All About Metals In The Home – Finishes

All About Metals In The Home – Finishes

Part two: Metal finishes

In part one we looked at the different groupings of metals and their uses; for a refresher, click here. In part two, we’re going to take a look at the different finishes that can be applied to metals, the effect the have, and the ways in which they are produced. As an added extra, we will be looking at a few of these effects on our favourite metal-based furniture.

Satin and Brushed

A satin finish can be confused quite easily with a brushed finish. One way to distinguish the two is to look for a shine: satin is often polished and produces a pleasant, shiny effect. In contrast, brushed metal often appears dull and has a matte appearance. To achieve a satin effect, the metal is brushed against an abrasive material which creates the satin effect. This differs from brushed metal, which is brushed using a metal brush. Catellani & Smith’s Sweet Light Chandelier, which features up to 10 suspension lights, has a base in satin metal and it really complements the contemporary design of this chandelier. Amura’s Fripp Sofa features a brushed metal frame. The dullness of the metal suggests that the Fripp sofa is structurally sound and does so without detracting from the beauty of the upholstery.


Polished metal is a finish designed to create a mirror-like surface. It can be considered one of the more elegant metal finishes. To create a polished finish, the metal is buffered to remove all scratches and abrasions from the metal’s surface. The more buffering that occurs, the more polished the metal becomes. Therefore, it is possible to control the brightness level of the metal and can be buffered until the desired result is achieved.  The polished metal finish is commonly used for modern and minimalistic furnishings. Driade’s ED Chair, which features dress-like leathered upholstery, is supported by a single polished metal leg. The stark contrast between the upholstery and support adds to the powerful, provocative design of the ED chair. No other metal finish would be able to effectively reproduce the effect that Driade were aiming to create.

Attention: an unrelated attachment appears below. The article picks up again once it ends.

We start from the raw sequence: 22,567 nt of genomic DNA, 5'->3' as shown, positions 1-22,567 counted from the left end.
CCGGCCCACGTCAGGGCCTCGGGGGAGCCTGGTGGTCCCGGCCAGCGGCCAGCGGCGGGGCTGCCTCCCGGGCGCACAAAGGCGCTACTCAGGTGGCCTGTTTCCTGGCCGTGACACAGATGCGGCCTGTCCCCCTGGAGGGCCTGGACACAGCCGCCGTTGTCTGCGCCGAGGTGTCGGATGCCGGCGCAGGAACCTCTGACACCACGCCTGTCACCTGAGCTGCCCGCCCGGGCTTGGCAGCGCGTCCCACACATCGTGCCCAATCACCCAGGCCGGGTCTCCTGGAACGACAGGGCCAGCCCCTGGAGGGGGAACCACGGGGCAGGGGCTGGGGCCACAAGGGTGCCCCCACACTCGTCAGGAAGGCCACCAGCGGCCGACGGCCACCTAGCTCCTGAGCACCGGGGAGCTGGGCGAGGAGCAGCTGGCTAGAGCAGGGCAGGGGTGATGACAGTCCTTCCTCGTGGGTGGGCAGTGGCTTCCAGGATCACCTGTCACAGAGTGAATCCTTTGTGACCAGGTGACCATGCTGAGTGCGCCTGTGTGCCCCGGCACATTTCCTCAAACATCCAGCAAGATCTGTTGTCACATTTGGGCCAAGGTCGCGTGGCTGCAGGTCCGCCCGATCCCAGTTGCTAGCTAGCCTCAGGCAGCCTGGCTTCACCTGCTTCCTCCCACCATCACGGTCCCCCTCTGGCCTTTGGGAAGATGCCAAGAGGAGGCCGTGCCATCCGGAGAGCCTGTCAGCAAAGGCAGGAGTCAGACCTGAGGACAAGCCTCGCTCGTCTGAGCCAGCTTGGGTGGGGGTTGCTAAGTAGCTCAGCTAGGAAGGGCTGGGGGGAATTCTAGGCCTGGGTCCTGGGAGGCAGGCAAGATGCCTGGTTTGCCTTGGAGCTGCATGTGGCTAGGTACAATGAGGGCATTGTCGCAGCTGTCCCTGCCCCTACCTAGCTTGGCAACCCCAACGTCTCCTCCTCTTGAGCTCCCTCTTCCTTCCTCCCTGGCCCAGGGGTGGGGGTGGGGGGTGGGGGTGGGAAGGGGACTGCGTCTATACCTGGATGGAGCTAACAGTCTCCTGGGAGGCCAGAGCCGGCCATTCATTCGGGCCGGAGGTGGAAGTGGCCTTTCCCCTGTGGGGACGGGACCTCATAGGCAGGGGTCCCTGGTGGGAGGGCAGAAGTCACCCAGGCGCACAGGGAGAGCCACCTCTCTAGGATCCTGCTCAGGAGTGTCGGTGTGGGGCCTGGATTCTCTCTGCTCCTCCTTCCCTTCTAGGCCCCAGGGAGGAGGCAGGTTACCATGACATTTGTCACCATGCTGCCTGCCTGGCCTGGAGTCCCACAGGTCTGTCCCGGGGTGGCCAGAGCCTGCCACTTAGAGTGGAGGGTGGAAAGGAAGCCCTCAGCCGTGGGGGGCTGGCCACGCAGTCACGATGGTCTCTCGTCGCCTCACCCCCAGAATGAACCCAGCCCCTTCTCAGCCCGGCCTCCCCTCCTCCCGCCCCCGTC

One of the more unique finishes is the hammered finish, which appears to have been pummelled with a small hammer. A hammer is punched into the metal multiple times and can create any design. Patterns or images can be hammered into the metal to create unique pieces for the home. This effect is typically found on accessories and other decorative furnishings. Baobab’s Electrum Mykerinos Dark Scented Candle features a holder with an embossed metal pattern. The tactile nature of the holder, as well as the style, contribute towards the desirable industrial chic aesthetic that Baobab were aiming to create with Electrum.


In contrast to the spotless and modern finish of polished metal, antiqued metal is designed to look weathered and well-worn. This finish evokes a sense of timeless luxury as a result of its tonally dark appearance. Each piece of antiqued metal appears to tell a story; the blemishes that cover its surface are supposed to be contextually rich. The antiqued effect can be achieved in two ways: naturally or purposefully. Those who intentionally create an antiqued metal do so via the careful application of oxidising chemicals. Reflex’s Neolitico 72 Dining table features a 15 mm glass top supported by an antiqued iron base. Further, a choice between Corten and graphite is available, thus further diversifying your choices.

That wraps up part two! In the third and final part, we will take a look at how different metals can be used within the home.

Products listed:

Catellani & Smith’s Sweet Light Chandelier:

Amura’s Fripp Sofa:

Driade’s ED Chair:

Baobab’s Electrum Mykerinos Dark Scented Candle:

Reflex’s Neolitico 72 Dining table:


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